SUPPORT OUR JOURNALISM: Please consider donating to keep our website running and free for all - thank you!


The queen who saw the world’s most famous flower show move to Chelsea

The RHS Chelsea Flower Show has been one of the highlights of the British social calendar for over 150 years, delighting kings, queens and members of the public alike.

Formally known as the Great Spring Show, the event was held in Kensington until the early 20th century when it relocated to Chelsea, becoming the showpiece we are all familiar with today.

The annual horticultural spectacle owes much of its success thanks to the continued support and patronage of The Royal Family, with four queens in particular showing unwavering support for the event.

Queen Victoria

The Great Spring Show was first established in 1862 by the Royal Horticultural Society, with Queen Victoria being amongst the first people to attend the event.

Victoria was known for her love of flowers and horticulture, and was taken in by the show, so much so that she continued to be a regular visitor in the years that followed.

The Queen was patron of the Horticultural Society, and in 1888, bestowed the Royal Charter upon the organisation, which gave it official recognition as a trusted society and granted it the right to use the prefix “Royal” in its name. 

This was a significant honour, and it significantly elevated the status of the Great Spring Show and the Royal Horticultural Society in the eyes of the public.

As a tribute to Queen Victoria, the Royal Horticultural Society created the Victoria Medal of Honour in 1897, which is still awarded today to individuals who have made an outstanding contribution to horticulture.

Victoria never saw the ‘Chelsea Flower Show’ as it is called today, with the event being held in Kensington during her reign.

Queen Alexandra

When Queen Victoria died in 1901, the Great Spring Show lost its biggest supporter.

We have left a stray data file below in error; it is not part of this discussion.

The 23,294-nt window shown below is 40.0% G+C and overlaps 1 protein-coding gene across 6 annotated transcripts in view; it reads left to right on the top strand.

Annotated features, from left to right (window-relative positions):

However, thankfully for the world of horticulture, Edward VII’s wife, Queen Alexandra, was a passionate lover of flowers and gardens.

During the early part of Edward’s reign, the Royal Hospital Chelsea became involved in the show, and eventually, the event was moved from Kensington to Chelsea.

Queen Alexandra was a regular visitor to event, and in 1913, became the first ever patron of the Chelsea Flower Show.

The Queen was key in promoting the show to a wider audience, with the her photograph regularly appearing in the newspapers during the summer at the event.

Alexandra’s association with the Chelsea Flower Show continued until her death in 1925.

In tribute to the recently deceased Queen, a garden was named in memory of Alexandra in 1926.

Queen Mary

Queen Mary’s association with the Chelsea Flower Show began in the early 1900s, when she started attending the show with her husband, the then Prince of Wales.

In 1910, when her husband George V ascended the throne, her attendance at the show became a regular occurrence.

Along with Queen Alexandra, Mary promoted the Chelsea Flower Show to the wider public attention, helping turn the event into one of the country’s great social occasions.

In 1927, Queen Mary became the patron of the Royal Horticultural Society, succeeding the recently deceased Queen Alexandra.

Her association with the Chelsea Flower Show continued until her death in 1953.

Queen Elizabeth II

The year of Queen Mary’s death also marked the year a new sovereign was crowned at Westminster Abbey.

Queen Elizabeth II would become the longest reigning monarch in British history, with a spell of 70 years spent on the throne.

In that time, Her Late Majesty very rarely missed the Chelsea Flower Show, with it being one of the first events she marked in her calendar at the start of each year.

Elizabeth first started attending the show as a young princess alongside her mother.

Her love of flowers and support of the contest had become unwavering, with the late queen thought to have only missed 11 flower shows during her reign.

Even in 2022, in frail health, Her Late Majesty attended the flower show on a motorised electric buggy – one of her very few public engagements in the year of her death.